My daughter is in third grade this year. Her teacher—warm, caring, and creative—is my favorite teacher in the whole school. However, like most teachers in today's high stakes environment, arts integration doesn't seem to figure prominently in her thinking. I asked my daughter on the second day of class.
"What did you sing today?"
"Did you dance?"
Would it be so difficult to include a name game/song on the first or second day of class? Couldn't the students stand by their desks and learn a simply repeated movement sequence with a recording? In fact, it could even be a song-that-teaches. More fundamentally, why is it that my favorite teacher apparently is not thinking along these lines?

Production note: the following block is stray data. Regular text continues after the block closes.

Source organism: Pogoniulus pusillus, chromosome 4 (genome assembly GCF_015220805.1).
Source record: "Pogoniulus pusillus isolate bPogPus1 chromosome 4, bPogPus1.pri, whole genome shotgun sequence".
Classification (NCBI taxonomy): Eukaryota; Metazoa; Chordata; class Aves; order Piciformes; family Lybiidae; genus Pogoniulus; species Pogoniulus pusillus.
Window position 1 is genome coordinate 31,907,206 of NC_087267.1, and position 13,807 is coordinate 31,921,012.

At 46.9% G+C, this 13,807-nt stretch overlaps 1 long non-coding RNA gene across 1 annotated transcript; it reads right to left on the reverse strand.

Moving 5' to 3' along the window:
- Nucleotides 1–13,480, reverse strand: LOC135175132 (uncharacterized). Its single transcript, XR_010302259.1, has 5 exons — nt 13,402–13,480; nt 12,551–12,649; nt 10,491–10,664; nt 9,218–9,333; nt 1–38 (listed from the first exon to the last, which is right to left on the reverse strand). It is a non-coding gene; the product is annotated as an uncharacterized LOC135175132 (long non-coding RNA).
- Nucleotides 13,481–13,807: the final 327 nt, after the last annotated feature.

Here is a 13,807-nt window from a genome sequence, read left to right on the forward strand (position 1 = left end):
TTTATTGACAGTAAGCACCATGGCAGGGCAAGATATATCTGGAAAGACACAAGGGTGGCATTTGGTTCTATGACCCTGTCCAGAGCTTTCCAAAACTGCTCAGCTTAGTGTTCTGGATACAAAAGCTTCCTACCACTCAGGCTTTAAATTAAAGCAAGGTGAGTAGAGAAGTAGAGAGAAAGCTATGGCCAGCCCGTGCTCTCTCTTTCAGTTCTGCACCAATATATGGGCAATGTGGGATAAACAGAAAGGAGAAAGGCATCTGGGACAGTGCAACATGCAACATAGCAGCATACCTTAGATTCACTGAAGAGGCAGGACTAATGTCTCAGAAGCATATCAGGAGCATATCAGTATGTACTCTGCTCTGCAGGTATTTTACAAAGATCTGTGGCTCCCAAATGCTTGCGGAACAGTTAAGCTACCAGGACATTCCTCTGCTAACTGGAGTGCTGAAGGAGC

The kind of outlook I am recommending has a lot to do with focusing primarily on quality of life and quality of experience rather than thinking primarily (or even exclusively) about a limited range of measurable outcomes (e.g. STEM).
Imagine that you are a tour guide. The destination for this particular tour is, say, 100 miles away. If you are an amazing tour guide you will make sure the trip is interesting for much more than just the destination. You plan some stops along the way so, at the very least, people can stretch their legs and you will have some activities to engage travelers en route (maybe even a song).
Just like the best tour guides, teachers ought to consider the overall quality of the classroom experience for their students. Are students finding it engaging and fulfilling. In other words, the means are as important as the ends; nor do the ends ever justify the means.